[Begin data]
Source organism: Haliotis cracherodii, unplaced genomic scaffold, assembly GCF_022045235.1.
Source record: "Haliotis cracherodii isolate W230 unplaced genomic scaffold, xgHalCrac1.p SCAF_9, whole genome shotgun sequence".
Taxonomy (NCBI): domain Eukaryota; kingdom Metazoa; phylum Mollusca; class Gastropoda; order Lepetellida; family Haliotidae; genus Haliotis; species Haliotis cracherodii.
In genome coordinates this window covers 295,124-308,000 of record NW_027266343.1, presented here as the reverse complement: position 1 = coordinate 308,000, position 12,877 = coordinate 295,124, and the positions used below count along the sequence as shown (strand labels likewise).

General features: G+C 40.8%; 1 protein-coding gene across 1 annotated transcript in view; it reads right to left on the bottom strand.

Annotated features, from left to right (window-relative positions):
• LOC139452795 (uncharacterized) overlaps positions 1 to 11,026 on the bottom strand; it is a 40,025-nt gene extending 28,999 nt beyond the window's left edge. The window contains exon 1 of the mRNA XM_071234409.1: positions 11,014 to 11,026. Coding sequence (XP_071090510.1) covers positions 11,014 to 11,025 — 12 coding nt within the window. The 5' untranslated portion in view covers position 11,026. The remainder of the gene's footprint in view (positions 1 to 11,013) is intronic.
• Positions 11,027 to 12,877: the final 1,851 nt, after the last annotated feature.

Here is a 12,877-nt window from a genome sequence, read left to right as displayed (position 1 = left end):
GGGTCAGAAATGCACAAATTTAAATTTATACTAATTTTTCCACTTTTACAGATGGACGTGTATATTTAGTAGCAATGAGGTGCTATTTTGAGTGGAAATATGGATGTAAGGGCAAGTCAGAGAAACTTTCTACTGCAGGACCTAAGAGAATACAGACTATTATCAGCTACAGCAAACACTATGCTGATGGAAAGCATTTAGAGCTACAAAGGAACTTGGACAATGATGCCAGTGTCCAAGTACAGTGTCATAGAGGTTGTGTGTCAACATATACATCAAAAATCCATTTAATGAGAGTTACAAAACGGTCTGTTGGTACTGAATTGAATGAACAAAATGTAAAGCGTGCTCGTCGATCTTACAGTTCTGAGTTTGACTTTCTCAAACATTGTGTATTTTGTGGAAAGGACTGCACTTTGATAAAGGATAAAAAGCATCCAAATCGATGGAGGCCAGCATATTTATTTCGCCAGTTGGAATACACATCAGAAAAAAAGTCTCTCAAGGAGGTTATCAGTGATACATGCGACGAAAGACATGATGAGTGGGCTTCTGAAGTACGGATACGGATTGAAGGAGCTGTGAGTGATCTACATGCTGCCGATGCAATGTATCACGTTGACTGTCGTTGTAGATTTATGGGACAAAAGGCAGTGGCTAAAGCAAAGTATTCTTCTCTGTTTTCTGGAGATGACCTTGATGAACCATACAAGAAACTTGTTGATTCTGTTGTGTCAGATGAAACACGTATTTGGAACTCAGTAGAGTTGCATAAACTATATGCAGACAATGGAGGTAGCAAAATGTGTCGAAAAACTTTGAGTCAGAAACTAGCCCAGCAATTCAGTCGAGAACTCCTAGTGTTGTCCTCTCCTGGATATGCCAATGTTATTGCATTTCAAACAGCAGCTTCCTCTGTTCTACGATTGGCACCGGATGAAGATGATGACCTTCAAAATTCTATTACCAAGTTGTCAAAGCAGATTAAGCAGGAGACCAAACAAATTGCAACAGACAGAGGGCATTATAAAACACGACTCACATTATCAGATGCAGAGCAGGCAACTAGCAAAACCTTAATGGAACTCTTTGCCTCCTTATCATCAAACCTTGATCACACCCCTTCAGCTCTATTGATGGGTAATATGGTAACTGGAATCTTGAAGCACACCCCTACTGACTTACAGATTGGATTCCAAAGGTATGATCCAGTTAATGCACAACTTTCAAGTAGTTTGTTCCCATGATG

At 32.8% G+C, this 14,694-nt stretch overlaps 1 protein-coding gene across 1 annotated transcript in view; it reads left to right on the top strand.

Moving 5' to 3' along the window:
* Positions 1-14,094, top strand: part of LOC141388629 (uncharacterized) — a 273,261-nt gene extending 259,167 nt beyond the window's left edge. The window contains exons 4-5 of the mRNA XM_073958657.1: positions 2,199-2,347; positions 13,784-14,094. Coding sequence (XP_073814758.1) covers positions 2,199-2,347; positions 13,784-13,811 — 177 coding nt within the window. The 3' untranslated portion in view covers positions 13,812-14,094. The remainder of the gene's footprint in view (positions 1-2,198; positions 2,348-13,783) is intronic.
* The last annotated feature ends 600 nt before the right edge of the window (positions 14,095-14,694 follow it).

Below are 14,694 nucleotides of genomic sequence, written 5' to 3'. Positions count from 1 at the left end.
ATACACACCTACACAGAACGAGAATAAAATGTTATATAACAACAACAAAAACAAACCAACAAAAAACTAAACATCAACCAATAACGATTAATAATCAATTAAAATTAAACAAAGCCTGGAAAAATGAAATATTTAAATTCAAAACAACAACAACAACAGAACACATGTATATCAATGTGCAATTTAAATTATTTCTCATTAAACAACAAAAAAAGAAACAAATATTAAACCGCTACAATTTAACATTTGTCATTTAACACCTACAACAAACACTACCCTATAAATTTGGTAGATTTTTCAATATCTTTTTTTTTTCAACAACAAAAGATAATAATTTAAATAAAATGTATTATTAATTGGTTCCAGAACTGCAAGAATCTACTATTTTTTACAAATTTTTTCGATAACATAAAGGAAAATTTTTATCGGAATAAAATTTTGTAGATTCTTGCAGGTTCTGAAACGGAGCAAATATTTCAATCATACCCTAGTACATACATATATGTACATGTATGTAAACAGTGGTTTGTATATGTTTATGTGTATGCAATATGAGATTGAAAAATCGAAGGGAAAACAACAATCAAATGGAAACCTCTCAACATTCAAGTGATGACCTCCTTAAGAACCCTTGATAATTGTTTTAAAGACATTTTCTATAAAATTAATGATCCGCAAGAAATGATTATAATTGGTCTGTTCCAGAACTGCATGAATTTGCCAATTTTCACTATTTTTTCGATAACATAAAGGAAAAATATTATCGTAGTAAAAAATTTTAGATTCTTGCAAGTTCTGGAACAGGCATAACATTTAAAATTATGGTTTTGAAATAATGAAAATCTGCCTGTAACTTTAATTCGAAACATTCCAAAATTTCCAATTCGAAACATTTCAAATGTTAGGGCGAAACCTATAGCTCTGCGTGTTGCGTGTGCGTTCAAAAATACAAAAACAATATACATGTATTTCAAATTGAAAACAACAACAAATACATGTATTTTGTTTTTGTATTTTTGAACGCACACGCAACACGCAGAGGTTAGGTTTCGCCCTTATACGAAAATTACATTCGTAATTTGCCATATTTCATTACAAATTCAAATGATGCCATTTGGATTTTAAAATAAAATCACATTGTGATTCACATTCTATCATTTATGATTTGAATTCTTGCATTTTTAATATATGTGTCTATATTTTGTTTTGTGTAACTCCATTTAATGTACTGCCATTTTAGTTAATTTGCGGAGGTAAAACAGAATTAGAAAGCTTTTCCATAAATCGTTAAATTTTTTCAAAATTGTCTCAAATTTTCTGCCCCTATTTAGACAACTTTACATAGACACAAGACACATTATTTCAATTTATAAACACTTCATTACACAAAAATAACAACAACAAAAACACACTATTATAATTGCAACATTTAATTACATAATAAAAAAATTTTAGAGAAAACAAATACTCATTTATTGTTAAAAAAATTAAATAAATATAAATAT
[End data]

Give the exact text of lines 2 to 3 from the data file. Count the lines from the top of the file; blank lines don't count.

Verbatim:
Source record: "Haliotis cracherodii isolate W230 unplaced genomic scaffold, xgHalCrac1.p SCAF_9, whole genome shotgun sequence".
Taxonomy (NCBI): domain Eukaryota; kingdom Metazoa; phylum Mollusca; class Gastropoda; order Lepetellida; family Haliotidae; genus Haliotis; species Haliotis cracherodii.